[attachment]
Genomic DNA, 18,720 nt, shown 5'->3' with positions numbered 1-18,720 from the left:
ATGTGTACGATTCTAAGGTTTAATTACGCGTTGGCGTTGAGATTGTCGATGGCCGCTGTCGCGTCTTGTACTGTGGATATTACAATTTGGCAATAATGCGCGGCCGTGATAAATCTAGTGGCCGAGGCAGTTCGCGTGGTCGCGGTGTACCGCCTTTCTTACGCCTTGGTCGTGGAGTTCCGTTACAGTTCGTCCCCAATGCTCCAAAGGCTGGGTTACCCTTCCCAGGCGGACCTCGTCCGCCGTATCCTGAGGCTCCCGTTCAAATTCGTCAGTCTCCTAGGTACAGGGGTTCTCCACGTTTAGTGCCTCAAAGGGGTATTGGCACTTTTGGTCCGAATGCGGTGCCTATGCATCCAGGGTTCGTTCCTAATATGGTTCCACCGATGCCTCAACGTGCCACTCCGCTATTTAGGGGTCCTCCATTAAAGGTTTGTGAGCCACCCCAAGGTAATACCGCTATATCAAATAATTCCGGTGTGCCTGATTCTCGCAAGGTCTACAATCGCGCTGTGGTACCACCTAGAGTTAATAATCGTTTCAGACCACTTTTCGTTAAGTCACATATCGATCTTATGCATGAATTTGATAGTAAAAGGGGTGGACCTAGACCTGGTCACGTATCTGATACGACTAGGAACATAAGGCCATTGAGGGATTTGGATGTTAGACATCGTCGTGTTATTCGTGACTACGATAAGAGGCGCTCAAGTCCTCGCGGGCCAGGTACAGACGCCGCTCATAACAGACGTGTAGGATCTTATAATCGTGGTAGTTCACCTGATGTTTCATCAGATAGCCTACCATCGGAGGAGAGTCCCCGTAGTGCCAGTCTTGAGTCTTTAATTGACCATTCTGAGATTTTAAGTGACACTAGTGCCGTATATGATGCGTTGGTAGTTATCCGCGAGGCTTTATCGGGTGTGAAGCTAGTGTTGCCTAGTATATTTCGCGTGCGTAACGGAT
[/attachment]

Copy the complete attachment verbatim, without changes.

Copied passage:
Genomic DNA, 18,720 nt, shown 5'->3' with positions numbered 1-18,720 from the left:
ATGTGTACGATTCTAAGGTTTAATTACGCGTTGGCGTTGAGATTGTCGATGGCCGCTGTCGCGTCTTGTACTGTGGATATTACAATTTGGCAATAATGCGCGGCCGTGATAAATCTAGTGGCCGAGGCAGTTCGCGTGGTCGCGGTGTACCGCCTTTCTTACGCCTTGGTCGTGGAGTTCCGTTACAGTTCGTCCCCAATGCTCCAAAGGCTGGGTTACCCTTCCCAGGCGGACCTCGTCCGCCGTATCCTGAGGCTCCCGTTCAAATTCGTCAGTCTCCTAGGTACAGGGGTTCTCCACGTTTAGTGCCTCAAAGGGGTATTGGCACTTTTGGTCCGAATGCGGTGCCTATGCATCCAGGGTTCGTTCCTAATATGGTTCCACCGATGCCTCAACGTGCCACTCCGCTATTTAGGGGTCCTCCATTAAAGGTTTGTGAGCCACCCCAAGGTAATACCGCTATATCAAATAATTCCGGTGTGCCTGATTCTCGCAAGGTCTACAATCGCGCTGTGGTACCACCTAGAGTTAATAATCGTTTCAGACCACTTTTCGTTAAGTCACATATCGATCTTATGCATGAATTTGATAGTAAAAGGGGTGGACCTAGACCTGGTCACGTATCTGATACGACTAGGAACATAAGGCCATTGAGGGATTTGGATGTTAGACATCGTCGTGTTATTCGTGACTACGATAAGAGGCGCTCAAGTCCTCGCGGGCCAGGTACAGACGCCGCTCATAACAGACGTGTAGGATCTTATAATCGTGGTAGTTCACCTGATGTTTCATCAGATAGCCTACCATCGGAGGAGAGTCCCCGTAGTGCCAGTCTTGAGTCTTTAATTGACCATTCTGAGATTTTAAGTGACACTAGTGCCGTATATGATGCGTTGGTAGTTATCCGCGAGGCTTTATCGGGTGTGAAGCTAGTGTTGCCTAGTATATTTCGCGTGCGTAACGGAT